So we're driving in a motorhome through the very large (yet beautiful!) state of Montana... We just stopped at a gas station and for whatever reason I felt the need to buy junk food... B/c, you know, if there's ever a time when you're justified in eating crap it's after an Ironman, right? I couldn't actually find anything that looked good and when I asked Moana what she wanted to eat she said carrots (I swear I am not making that up!) but whatever- I bought Twizzlers. When I was in college I pretty much lived on Twizzlers and was sure they we're fine to eat because they are FAT FREE. Lol. Anyway, I haven't had Twizzlers in years and actually only ate one. It was nasty. Moana, on the other hand, ate four (I was being such an uncharacteristic push-over) and then she cried out "I don't want carrots!!" Perfect.
Anyway, yesterday somebody made a comment to me about how I was lucky that I didn't have any GI upset on Sunday. This actually was the first time I've done an ironman where I did not have debilitating stomach issues. Not sure if that was just dumb luck though. I did some things differently this time around that helped my cause so I'll share them with you here...
1. I had a nutrition plan and I followed it. And I didn't pull the nutrition plan out of my ass. There was no question in my mind about what/when I would eat because I practiced it every single week in training. I don't eat a bunch of crap on my long training days and then change it up for race day. Fwiw, I fuel my training with infinit, first endurance liquid shot, gu, e21, and vespa (more on vespa in a minute). Every time in training I counted out the total calories I thought I needed and consumed them all. I knew what worked for me and just did that same thing on race day. I didn't even have to think about it.
2. I did not ride outside my fitness level on the bike. This was the first ironman where I used a heart rate monitor on the bike and it almost felt like cheating. I did not have to guess about how fast/hard I should be riding. I just put in the effort that was required to get that garmin to show me the numbers I wanted to see (or backed off as necessary). Incidentally, this was pretty much the same effort I trained at much of the time. I was passed by *so many* men on that first lap... The mood felt frantic as many of them would just POWER up those hills. I dont think this is the only thing that causes GI upset on the run, but I think it is more commonly the problem than people like to admit. No one likes to think that they went too hard on the bike, but when you see splits that show a slow down of over a mile/hour from first half to second half, well, the data doesn't lie. And then later when those same athletes puking during the marathon, it's not rocket science to figure out why. If you're putting in an effort that is outside your fitness level for hours at a time, the result just might be that your stomach shuts down.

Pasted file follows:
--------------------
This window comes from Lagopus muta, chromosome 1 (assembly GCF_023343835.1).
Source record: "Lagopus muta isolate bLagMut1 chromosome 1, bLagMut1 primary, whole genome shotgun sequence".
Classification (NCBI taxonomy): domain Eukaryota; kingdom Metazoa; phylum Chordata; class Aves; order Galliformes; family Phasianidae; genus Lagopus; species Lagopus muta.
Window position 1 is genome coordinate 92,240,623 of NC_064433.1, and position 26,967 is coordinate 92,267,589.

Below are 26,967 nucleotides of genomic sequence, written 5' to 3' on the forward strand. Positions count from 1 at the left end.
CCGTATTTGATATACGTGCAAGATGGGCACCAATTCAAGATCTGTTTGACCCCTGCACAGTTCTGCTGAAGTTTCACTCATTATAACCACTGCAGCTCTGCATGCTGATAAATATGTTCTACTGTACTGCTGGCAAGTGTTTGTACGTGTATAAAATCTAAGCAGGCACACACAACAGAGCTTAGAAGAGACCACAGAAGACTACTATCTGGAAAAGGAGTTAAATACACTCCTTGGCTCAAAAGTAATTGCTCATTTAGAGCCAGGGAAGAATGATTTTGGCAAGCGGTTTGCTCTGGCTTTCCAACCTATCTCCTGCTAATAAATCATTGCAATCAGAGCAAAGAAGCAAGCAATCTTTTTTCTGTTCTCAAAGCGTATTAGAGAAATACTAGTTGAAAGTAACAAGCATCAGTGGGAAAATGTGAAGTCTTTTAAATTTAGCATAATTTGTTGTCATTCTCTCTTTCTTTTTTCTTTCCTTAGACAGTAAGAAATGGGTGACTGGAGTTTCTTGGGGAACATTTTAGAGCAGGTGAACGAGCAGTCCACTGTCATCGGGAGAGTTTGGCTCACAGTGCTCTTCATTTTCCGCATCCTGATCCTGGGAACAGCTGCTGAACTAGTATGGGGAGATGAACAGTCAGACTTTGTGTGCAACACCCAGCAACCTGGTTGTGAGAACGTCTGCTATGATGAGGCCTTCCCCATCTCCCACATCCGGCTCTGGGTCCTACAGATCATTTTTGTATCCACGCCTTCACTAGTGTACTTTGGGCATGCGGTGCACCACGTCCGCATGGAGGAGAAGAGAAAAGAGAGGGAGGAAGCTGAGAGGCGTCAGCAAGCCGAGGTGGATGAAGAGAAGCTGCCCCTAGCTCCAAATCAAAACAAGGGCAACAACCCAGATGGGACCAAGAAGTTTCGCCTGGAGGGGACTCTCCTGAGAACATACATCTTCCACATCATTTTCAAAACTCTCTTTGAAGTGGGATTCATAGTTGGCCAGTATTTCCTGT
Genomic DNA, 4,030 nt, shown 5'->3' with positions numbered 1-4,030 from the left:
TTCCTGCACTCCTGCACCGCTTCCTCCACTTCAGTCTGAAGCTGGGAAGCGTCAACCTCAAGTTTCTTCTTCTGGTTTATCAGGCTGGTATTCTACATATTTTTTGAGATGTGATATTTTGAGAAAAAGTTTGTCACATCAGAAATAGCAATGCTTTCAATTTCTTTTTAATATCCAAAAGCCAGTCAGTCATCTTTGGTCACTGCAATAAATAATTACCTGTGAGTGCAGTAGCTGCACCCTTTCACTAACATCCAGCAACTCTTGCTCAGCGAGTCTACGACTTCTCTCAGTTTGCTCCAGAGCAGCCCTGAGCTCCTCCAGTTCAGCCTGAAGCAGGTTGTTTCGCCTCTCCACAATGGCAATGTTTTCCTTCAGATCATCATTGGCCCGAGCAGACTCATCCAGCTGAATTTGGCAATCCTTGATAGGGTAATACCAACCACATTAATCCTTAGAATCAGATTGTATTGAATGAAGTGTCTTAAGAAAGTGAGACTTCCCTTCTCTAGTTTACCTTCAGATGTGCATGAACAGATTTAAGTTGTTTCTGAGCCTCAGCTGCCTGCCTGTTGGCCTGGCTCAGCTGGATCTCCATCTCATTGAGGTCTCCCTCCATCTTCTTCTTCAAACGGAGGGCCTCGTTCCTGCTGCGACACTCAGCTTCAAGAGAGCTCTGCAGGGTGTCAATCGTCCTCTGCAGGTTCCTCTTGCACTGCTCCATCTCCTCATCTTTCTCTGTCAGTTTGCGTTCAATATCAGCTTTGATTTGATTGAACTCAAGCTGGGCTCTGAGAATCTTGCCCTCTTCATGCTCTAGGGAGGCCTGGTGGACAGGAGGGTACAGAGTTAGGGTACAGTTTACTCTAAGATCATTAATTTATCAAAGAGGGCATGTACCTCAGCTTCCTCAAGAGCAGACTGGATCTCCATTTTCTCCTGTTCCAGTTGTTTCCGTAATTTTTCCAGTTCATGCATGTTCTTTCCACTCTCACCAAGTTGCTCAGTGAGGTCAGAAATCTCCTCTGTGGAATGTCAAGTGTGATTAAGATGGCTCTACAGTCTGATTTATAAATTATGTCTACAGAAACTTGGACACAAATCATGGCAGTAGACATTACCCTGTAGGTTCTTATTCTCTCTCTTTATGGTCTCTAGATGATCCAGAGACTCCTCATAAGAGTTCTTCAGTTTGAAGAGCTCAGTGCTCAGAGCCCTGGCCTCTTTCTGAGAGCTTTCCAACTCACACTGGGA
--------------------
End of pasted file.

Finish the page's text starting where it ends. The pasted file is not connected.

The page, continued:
3. A couple months ago I found a new amino acid product called Vespa and started using it. (Google Vespa Amino Acids- I can't link it from this iPad right now.) It's an all natural form of amino acid that comes from wasp extract... Tastes a bit like honey or bee propolis. It's supposed to support your body's ability to access and utilize fat for fuel. I think it's more popular among the ultra-distance running community vs triathletes right now, but after my experience with it, I think it has its place in Ironman for sure. What I notice when I use it is that I just feel totally steady... No real highs or lows... And I'm able to think more clearly which allows me to make better decisions even late in the game. For me, it has not replaced my need to fuel endurance training/racing with carbohydrates, but it has provided a bit of insurance so I don't have to eat as much, which might have also contributed to my lack of GI upset during the marathon. While I was definitely melting down some toward the end on Sunday, I don't believe it was fuel related. As much as I hate to admit this, I think it was just a combination of needing more aerobic fitness and more muscular endurance. But that's another post. Anyway, I've used vespa on all my long/key training days in the last few months as well as at Honu and CdA. I'm not going to change much about my fueling strategy this summer or at Kona. Seems like a case of the If It Ain't Broke.... Anyway, if you want more info on it, contact Peter@vespapower.com. He's been very supportive and a huge help to me when it comes to understanding how to best use it!
Anyway, getting your ironman nutrition right is a huge challenge. It took me 10 tries to finally get it right. Hopefully this info will help you get it right quicker than I did!